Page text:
As that table shows, these two information storage REITs have quite different financial profiles. Equinix has stronger numbers across the board. It has a much lower dividend payout ratio, which is one factor behind its lower dividend yield. It also has an investment-grade credit profile backed by a lower leverage ratio. That investment-grade rating is worth nothing because it provides REITs with greater access to financing at lower costs.
Iron Mountain recognizes that its balance sheet is a concern. The company has a long-term target to get its leverage ratio down to between 4.5 and 5.5 times debt-to-EBITDA. That will provide it with the additional financial flexibility needed to make growth-focused investments as well as more breathing room on its debt covenants. It aims to achieve its targeted leverage ratio by holding back on growth-focused spending in the near-term and selling assets to bolster its balance sheet.
A look at what's ahead for these two data storage companies
Given its weaker balance sheet, Iron Mountain's focus this year is preservation due to the uncertainties relating to the COVID-19 outbreak. This year's goal is to maintain its dividend, manage its leverage ratio, and continue recycling capital and finding alternative funding sources.
Because of that focus, the company has deferred growth-focused capital investments and merger and acquisition (M&A) activities. Longer-term, Iron Mountain aims to have a more sustainable dividend that it can grow as its business expands. It also wants to achieve its leverage target, giving it the flexibility to invest in organic expansion opportunities and strategic M&A.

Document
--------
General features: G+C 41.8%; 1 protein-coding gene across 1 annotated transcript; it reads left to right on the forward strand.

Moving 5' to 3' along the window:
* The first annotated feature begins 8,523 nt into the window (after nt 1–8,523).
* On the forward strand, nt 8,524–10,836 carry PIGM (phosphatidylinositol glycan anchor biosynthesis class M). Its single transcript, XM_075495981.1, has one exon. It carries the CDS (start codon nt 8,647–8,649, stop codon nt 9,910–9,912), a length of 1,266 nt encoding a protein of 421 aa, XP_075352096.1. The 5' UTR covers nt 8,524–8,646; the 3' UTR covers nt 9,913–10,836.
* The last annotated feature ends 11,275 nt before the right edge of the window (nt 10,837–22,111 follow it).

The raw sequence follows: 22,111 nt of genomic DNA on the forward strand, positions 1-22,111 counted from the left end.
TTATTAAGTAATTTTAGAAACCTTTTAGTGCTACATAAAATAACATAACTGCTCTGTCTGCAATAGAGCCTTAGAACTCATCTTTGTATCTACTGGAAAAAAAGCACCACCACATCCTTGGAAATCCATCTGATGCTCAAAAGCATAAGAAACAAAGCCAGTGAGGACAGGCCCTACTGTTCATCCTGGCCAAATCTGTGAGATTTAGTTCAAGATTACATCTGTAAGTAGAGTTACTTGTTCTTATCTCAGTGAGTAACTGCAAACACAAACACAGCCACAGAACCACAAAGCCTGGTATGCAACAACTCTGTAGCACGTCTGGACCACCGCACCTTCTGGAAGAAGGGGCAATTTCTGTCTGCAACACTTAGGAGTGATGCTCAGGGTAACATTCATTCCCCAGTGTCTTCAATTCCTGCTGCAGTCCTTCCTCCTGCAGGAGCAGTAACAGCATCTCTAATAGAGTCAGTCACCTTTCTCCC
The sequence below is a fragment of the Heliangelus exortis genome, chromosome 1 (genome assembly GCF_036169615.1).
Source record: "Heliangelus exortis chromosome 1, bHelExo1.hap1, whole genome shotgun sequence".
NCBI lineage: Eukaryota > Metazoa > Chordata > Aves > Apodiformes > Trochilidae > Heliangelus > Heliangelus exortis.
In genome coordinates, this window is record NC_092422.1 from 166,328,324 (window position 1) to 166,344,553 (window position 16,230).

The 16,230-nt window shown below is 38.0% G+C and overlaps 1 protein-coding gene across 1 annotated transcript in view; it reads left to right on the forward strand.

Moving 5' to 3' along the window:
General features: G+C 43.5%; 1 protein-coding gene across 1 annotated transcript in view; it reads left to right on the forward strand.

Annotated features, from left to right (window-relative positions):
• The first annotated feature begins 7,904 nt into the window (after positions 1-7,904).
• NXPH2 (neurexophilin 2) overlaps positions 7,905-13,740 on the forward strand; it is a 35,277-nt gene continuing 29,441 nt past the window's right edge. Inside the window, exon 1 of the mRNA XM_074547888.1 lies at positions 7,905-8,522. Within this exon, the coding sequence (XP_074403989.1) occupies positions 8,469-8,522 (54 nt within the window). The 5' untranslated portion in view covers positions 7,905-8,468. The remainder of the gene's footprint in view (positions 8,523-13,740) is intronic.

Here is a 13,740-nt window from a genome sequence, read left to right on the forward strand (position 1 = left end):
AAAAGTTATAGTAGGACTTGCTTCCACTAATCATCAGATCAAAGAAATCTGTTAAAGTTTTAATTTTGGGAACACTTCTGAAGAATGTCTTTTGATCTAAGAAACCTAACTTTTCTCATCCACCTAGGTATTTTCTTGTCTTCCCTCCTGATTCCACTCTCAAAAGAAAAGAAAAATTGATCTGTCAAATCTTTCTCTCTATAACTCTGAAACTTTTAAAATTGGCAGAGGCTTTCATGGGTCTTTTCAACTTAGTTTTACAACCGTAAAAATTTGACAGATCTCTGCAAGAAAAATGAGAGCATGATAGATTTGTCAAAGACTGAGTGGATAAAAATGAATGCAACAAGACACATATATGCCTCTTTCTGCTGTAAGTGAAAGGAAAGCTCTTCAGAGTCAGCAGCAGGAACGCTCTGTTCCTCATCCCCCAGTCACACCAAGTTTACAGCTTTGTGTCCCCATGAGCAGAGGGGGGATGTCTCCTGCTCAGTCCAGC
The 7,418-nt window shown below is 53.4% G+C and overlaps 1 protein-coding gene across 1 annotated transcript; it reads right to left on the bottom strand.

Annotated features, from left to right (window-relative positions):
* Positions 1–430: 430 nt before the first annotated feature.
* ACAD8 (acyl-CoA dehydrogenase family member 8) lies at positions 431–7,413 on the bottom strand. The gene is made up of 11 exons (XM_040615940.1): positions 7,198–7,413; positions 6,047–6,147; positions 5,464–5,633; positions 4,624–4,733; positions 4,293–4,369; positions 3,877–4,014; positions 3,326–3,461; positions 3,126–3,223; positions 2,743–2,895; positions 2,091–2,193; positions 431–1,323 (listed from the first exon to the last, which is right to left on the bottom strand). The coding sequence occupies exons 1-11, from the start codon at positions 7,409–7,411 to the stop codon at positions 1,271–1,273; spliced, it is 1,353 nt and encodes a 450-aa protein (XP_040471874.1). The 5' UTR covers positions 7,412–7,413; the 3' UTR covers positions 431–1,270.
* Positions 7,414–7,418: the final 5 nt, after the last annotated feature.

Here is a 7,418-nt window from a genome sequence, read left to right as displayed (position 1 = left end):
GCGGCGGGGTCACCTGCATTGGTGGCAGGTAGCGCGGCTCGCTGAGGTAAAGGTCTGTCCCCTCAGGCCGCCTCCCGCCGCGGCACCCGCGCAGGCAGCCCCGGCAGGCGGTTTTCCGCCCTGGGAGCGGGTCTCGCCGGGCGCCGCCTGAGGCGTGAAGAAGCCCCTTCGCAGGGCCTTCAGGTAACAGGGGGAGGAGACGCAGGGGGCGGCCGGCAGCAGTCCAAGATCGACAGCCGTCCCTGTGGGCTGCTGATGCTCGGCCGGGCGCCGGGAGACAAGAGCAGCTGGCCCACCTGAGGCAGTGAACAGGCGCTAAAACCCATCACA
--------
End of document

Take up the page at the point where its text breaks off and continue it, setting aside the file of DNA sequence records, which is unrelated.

Equinix has a lot more financial flexibility to pursue growth opportunities. It views its investment-grade balance sheet as a strategic weapon that it can use to access low-cost capital to make acquisitions as well as invest in development projects. Meanwhile, its low-dividend payout ratio means it retains a meaningful amount of cash that it can also use on expansion-related investments.
The company recently used its financial flexibility to acquire 13 data centers in Canada for $750 million. The deal will provide an immediate boost to the company's funds from operations (FFO), which was already on track to climb by 11% to 16% this year. That added boost will give it even more power to grow the dividend in the future.
The value proposition
A final factor that REIT investors should consider is valuation. That's a bit tricky in this case because Iron Mountain pulled its 2020 guidance due to the uncertainties surrounding COVID-19. However, assuming it achieved its original outlook, here's how these two information storage REITs stack up: